“We received four thousand votes on the Canal & River Trust’s recent ‘Best Riverside Café’ competition. We had a mystery diner in here.”

I noticed a photo of the late Mikk Skinner, who I had photographed for the #IamBeeston project a few weeks before he died. “He lived in one of the mobile homes too. Lovely bloke. The photo was given to us by one of his friends. Beeston is such a friendly place and the people are lovely. So laid back. I love it here. I sometimes think I’m at the seaside when I look out the window. There’s always something different to see throughout the year. There’s always something to do in Beeston, but I do wish events etc would be advertised more. There always seems to be a lack of advertising for events, even down here. I don’t know whose fault it is, but it should be improved.”

I also noticed some certificates and press cuttings about the café. “We are best known for our breakfasts and have received many comments in the Post newspaper. We received four thousand votes on the Canal & River Trust’s recent ‘Best Riverside Café’ competition. We had a mystery diner in here. The final is in Loughborough next week.”

Congratulations are now in order; as the Boathouse did indeed win in the East Midlands Waterside Hospitality Awards, and now have a certificate to prove it. I saw a photo on the back end of a Nottingham City Transport bus of the cafe. “I took that photo of the café. One of our customers spotted it on Mansfield Road and managed to get a shot of it.” The number of the bus is 908. So if you see it on your travels around Nottingham, give it a wave. “Buses around here are a bit hit an miss. I think there should be better transport in the Rylands, as people have missed hospital appointments, as their bus hasn’t turned up. I think the tram is good, and I will drive into Beeston and take it into town. You can park all day for two pounds.”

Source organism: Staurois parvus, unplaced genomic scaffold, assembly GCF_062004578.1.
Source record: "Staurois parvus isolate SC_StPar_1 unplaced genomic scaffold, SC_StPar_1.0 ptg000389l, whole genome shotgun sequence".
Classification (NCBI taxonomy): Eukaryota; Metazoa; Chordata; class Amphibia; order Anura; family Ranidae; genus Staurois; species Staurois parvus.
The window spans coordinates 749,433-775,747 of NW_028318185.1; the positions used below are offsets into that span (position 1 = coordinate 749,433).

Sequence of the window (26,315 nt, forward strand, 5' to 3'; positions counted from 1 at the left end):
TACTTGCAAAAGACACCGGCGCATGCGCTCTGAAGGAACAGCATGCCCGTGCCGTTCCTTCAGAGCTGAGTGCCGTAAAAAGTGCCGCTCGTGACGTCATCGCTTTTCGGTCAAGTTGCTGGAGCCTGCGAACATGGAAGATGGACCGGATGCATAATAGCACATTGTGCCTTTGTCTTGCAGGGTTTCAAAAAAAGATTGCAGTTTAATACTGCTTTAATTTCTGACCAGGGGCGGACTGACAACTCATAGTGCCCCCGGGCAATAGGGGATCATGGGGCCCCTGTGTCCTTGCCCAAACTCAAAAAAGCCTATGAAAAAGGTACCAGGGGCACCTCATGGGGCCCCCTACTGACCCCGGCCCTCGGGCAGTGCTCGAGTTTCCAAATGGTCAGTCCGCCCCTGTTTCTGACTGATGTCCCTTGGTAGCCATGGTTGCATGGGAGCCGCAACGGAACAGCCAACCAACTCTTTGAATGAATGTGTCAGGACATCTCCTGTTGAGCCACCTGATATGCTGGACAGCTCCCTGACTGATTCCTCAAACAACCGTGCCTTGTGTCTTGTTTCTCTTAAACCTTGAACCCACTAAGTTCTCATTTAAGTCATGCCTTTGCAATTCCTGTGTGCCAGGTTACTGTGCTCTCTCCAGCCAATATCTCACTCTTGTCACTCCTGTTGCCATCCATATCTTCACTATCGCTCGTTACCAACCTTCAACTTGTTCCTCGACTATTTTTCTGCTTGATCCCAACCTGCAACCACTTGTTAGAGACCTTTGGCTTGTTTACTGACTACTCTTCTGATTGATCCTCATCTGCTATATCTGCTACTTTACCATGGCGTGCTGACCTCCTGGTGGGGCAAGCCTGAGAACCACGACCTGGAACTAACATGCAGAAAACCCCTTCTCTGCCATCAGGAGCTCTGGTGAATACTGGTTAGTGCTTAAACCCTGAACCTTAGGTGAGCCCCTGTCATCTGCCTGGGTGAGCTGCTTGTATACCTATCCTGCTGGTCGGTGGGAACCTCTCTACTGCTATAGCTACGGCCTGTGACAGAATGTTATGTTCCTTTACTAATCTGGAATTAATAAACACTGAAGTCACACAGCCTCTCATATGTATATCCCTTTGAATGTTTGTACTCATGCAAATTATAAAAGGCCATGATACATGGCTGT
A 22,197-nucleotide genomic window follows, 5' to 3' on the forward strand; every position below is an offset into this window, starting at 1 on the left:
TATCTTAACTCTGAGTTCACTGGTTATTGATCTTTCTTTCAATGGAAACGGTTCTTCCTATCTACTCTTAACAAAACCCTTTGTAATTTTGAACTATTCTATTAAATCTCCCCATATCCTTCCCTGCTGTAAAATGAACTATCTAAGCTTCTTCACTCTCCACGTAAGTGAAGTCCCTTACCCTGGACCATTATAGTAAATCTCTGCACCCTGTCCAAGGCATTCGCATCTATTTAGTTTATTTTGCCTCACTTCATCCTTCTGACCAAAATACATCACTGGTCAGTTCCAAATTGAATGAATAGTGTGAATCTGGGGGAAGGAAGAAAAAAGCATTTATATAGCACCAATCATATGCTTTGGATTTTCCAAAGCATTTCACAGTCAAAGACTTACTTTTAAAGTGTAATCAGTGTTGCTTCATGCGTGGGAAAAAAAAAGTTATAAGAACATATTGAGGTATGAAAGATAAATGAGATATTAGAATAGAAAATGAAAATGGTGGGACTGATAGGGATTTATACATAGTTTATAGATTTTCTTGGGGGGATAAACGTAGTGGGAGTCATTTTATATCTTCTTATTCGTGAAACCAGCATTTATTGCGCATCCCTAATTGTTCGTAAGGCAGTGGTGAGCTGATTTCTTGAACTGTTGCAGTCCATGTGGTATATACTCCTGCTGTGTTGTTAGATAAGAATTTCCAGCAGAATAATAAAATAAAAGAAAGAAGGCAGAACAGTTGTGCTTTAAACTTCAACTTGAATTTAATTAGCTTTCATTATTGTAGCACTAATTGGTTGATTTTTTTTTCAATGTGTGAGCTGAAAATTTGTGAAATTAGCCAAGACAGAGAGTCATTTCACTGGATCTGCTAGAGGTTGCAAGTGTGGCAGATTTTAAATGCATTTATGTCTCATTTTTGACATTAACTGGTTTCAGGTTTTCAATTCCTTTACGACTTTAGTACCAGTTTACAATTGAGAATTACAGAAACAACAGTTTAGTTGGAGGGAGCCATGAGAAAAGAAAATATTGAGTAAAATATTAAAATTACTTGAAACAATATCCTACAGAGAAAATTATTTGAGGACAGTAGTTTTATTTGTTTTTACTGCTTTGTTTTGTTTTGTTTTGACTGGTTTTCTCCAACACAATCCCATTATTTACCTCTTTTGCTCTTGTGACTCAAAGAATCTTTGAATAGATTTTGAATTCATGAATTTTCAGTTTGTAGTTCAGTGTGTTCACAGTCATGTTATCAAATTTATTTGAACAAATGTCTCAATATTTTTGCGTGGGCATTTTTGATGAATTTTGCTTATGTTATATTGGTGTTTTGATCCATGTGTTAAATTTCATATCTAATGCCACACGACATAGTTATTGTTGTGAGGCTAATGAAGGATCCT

On the subject of transport, I’m sure many people will have seen the old World War II landing craft moored near the café. “That’s been in quite a few films now. The latest one starred George Clooney and Matt Damon (The Monuments Men) and we were hoping that they would have paid us a visit. But alas they didn’t. Suggs from Madness filmed here for an episode of a TV series called ‘WW2 Treasure Hunters’, which is shown on the History channel.”

The late afternoon sun was starting to set as we went outside, so I could take Sandie’s photo of her holding the now famous I Am Beeston sign. The last of the customers were leaving, and Sarah was collecting cups and plates from the tables as I said goodbye. And yes, I can see Sandie’s point about being at the seaside, with the water, the seagulls flying by and the pirate staring out from his crow’s nest.

CDF

Poodledoodle: Interview with Poodletrim

Since the relaunch of the ‘IamBeeston’ project a few months ago, I have now met over a hundred different people from all walks of life. All with different tales to tell about Beeston and what they think of our favourite little town…

OLYMPUS DIGITAL CAMERA